Review by Paul Quinton
After seeing one of the best female vocalists of the more recent Progressive Rock era on Sunday, in form of Heather Findlay, 48 hours later The Robin played host to two of the best and most influential female singers of the 70s, Annie Haslam of Renaissance and Sonja Kristina of Curved Air. The Robin was in an unusual fully seated mode for this gig, and unlike previous gigs where this has been the case, the management had filled the floor with as many seats as possible, and even then there were people having to find room to stand at the back and in the space in front of the bar.
The billing stated that this show was a double header, but someone has to open the show and that honour has fallen to Curved Air on this tour. It was a little strange that the band minus singer Sonja Kristina entered the stage with the house lights still on, with the intro tape still playing, but they quickly went into the instrumental opener, ‘Spider’. The sound was a bit unbalanced at first, and when Sonja entered the stage for the second number, ‘Young Mother,’ her vocals weren’t at all clear, especially in the lower register. This was partially cleared up by the third song, ‘Stay Human’, but it remained an issue for most of the rest of the set. ‘Stay Human’, incidentally, is a newish song, included on the most recent album, North Star, and it was pleasing that both bands on tonight’s bill aren’t just content with being heritage acts, but have recorded new albums after having reconvened after a long interval.
It seemed during this set that the crowd were very subdued, not even Sonja announcing ‘Melinda, More or Less’ seemed to arouse their enthusiasm, and, Sonja apart, the band found it difficult to try and rouse things, as the stage layout meant that both guitarist Kirby Gregory and bassist Colin Harris were almost obliged to be rooted to the spot, and although violinist Paul Sax was livelier, it was mostly his own reaction with the music rather than any attempt to engage with the crowd. Eventually there was a response when Sonja announced ‘It Happened Today’, and things livened up a little, but it didn’t help when, during the lengthy piano solo in ‘Purple Speed Queen’, the PA began to emit a peculiar sound, like a floor board creaking, whenever Rob Norton hit a low note. Even when they played their biggest hit, ‘Back Street Luv’, it didn’t quite work. I’m not sure what the overall issue was, the shortened set, the limited stage space, causing the band and Sonja in particular to feel a little confined, but I’ve seen the band play better shows than this.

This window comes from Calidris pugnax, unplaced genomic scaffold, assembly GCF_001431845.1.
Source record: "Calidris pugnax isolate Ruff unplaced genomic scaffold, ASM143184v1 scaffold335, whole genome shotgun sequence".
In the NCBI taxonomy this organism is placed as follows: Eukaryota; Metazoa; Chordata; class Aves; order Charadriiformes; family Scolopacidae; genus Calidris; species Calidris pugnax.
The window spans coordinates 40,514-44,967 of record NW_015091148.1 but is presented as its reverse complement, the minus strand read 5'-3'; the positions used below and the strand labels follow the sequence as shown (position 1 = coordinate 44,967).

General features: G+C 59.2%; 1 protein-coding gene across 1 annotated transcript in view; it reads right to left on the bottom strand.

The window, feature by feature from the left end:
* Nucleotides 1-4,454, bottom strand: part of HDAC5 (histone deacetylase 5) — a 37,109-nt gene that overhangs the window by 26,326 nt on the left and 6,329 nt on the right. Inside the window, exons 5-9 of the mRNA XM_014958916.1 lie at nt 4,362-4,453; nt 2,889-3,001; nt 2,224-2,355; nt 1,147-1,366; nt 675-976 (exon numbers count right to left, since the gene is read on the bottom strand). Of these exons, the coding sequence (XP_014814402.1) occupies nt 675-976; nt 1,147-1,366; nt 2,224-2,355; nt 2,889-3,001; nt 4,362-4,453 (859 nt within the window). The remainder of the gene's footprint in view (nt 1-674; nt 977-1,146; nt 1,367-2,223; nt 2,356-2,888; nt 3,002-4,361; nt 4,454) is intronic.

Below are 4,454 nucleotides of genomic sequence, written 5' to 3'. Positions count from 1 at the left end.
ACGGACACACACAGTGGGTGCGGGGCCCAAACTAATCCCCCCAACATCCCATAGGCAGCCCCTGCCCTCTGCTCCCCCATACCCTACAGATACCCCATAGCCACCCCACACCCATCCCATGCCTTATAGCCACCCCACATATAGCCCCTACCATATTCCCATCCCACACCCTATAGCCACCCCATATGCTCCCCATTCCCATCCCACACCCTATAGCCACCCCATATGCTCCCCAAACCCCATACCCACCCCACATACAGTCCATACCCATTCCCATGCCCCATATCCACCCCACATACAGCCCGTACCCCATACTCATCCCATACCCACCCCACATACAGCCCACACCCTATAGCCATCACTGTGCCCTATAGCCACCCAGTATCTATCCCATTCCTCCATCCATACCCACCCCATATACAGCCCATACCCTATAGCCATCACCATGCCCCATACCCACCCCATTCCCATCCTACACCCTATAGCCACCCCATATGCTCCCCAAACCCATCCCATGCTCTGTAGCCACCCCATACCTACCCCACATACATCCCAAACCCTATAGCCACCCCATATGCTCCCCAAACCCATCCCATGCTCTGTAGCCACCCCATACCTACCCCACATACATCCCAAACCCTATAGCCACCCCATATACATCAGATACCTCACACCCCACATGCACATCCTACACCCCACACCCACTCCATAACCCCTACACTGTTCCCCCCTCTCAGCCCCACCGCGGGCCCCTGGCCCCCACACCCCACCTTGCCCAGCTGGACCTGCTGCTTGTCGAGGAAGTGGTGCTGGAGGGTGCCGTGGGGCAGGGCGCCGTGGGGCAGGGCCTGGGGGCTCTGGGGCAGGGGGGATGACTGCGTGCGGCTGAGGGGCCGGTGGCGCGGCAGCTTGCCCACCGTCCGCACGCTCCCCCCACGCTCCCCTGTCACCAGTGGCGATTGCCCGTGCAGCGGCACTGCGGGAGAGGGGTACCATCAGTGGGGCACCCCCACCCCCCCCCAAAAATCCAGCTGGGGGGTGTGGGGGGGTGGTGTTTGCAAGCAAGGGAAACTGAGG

Like Curved Air, the reconstituted Renaissance aren’t happy to just live off past glories. They recorded an album of new material a couple of years back and several of those songs featured in tonight’s 90 minute set. They’ve also overcome the blow of losing guitarist and guiding light Michael Dunford to a tragically sudden and early death in 2012. Tonight they begin with the aptly named ‘Prologue’, the opening and title track from the first album with Annie Haslam as singer. Although the vocal part has no lyrics (I’m sure there’s a technical name for this) it also involves a thorough testing of her vocal range, and this early in the set it did feel as if she were reaching for some of the higher notes, but as the set went on she seemed a lot more comfortable. Some of the newer songs featured quite early in the set, including ‘Immortal Beloved’, which sounded comparatively pedestrian in this set, ‘Grandino Il Vento’ (Harvest the Wind), which Annie described as going back to their symphonic rock roots, and ‘Symphony Of Light’, a song inspired by the life of Leonardo da Vinci. It’s quite a long piece, in several parts, and perhaps a little too theatrical in places.
The current line-up of the band is a six piece, with keyboard players either side of the stage. Perhaps oddly, Annie Haslam stands to one side of centre stage, next to Rev Tesar’s piano, while guitarist Mark lambert occupies the centre, despite only playing acoustic guitar and occasional backing vocals. At times he looked a little uncomfortable in this position, especially when he cast aside his guitar and, still centre stage, acted solely as a backing singer. It can’t be an easy role, especially when required to replace so influential a figure in the band’s history as Michael Dunford, but it was noticeable that as the set went on, he seemed to get more comfortable and the band as a whole began to warm to their task.
The band’s most successful song, ‘Northern Lights’ was played two thirds of the way through the set, introduced with a nice tale of Roy Wood having worked with Annie and influencing her vocal on the song. It was played fairly straight and acted as a nice counterpoint to another new song, ‘Cry To The World’, which increased the set’s momentum and was one of the best things they played. Another of their most popular songs from the band’s early heyday, ‘Mother Russia’, followed, and this was properly epic, with the band hitting top form, and an encore of ‘A Song For All Seasons’ ended things on a genuine high point. Maybe some might have been disappointed that they left out two more of their most popular and important numbers ‘Song Of Scherezade’ and ‘Ashes Are Burning’, although as both are over 20 minutes in length, fitting them into a 90 minute set might have proved to be a little difficult. Overall, this was a good gig, a chance to see two bands with celebrated pasts, yet who still have a lot to offer, and seeing two such fine singers was a pleasure in itself.